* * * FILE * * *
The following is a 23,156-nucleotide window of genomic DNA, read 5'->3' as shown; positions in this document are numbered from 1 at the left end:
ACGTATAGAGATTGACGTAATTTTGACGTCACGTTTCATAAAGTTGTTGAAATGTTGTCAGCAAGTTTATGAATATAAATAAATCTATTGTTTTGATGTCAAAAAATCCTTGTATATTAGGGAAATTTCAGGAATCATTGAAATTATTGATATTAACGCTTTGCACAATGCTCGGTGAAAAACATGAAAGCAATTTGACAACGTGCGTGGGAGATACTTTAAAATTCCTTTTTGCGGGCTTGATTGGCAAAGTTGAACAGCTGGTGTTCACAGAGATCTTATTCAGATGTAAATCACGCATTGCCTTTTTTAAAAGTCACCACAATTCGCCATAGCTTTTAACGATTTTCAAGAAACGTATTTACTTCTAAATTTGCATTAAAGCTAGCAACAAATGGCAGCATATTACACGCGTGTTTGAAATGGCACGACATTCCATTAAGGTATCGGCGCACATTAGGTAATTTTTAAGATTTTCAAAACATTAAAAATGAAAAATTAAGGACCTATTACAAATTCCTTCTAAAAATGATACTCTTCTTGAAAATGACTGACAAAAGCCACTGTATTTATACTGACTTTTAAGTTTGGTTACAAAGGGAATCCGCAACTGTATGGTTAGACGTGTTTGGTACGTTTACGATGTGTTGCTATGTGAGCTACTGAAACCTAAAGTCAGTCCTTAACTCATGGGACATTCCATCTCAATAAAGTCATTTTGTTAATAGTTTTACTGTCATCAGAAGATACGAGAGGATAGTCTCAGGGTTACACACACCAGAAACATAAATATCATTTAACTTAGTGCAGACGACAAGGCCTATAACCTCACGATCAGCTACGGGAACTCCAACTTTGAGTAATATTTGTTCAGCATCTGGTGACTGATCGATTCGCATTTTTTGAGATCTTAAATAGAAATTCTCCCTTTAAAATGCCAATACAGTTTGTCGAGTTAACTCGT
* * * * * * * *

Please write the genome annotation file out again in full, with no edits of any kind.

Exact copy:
The following is a 23,156-nucleotide window of genomic DNA, read 5'->3' as shown; positions in this document are numbered from 1 at the left end:
ACGTATAGAGATTGACGTAATTTTGACGTCACGTTTCATAAAGTTGTTGAAATGTTGTCAGCAAGTTTATGAATATAAATAAATCTATTGTTTTGATGTCAAAAAATCCTTGTATATTAGGGAAATTTCAGGAATCATTGAAATTATTGATATTAACGCTTTGCACAATGCTCGGTGAAAAACATGAAAGCAATTTGACAACGTGCGTGGGAGATACTTTAAAATTCCTTTTTGCGGGCTTGATTGGCAAAGTTGAACAGCTGGTGTTCACAGAGATCTTATTCAGATGTAAATCACGCATTGCCTTTTTTAAAAGTCACCACAATTCGCCATAGCTTTTAACGATTTTCAAGAAACGTATTTACTTCTAAATTTGCATTAAAGCTAGCAACAAATGGCAGCATATTACACGCGTGTTTGAAATGGCACGACATTCCATTAAGGTATCGGCGCACATTAGGTAATTTTTAAGATTTTCAAAACATTAAAAATGAAAAATTAAGGACCTATTACAAATTCCTTCTAAAAATGATACTCTTCTTGAAAATGACTGACAAAAGCCACTGTATTTATACTGACTTTTAAGTTTGGTTACAAAGGGAATCCGCAACTGTATGGTTAGACGTGTTTGGTACGTTTACGATGTGTTGCTATGTGAGCTACTGAAACCTAAAGTCAGTCCTTAACTCATGGGACATTCCATCTCAATAAAGTCATTTTGTTAATAGTTTTACTGTCATCAGAAGATACGAGAGGATAGTCTCAGGGTTACACACACCAGAAACATAAATATCATTTAACTTAGTGCAGACGACAAGGCCTATAACCTCACGATCAGCTACGGGAACTCCAACTTTGAGTAATATTTGTTCAGCATCTGGTGACTGATCGATTCGCATTTTTTGAGATCTTAAATAGAAATTCTCCCTTTAAAATGCCAATACAGTTTGTCGAGTTAACTCGT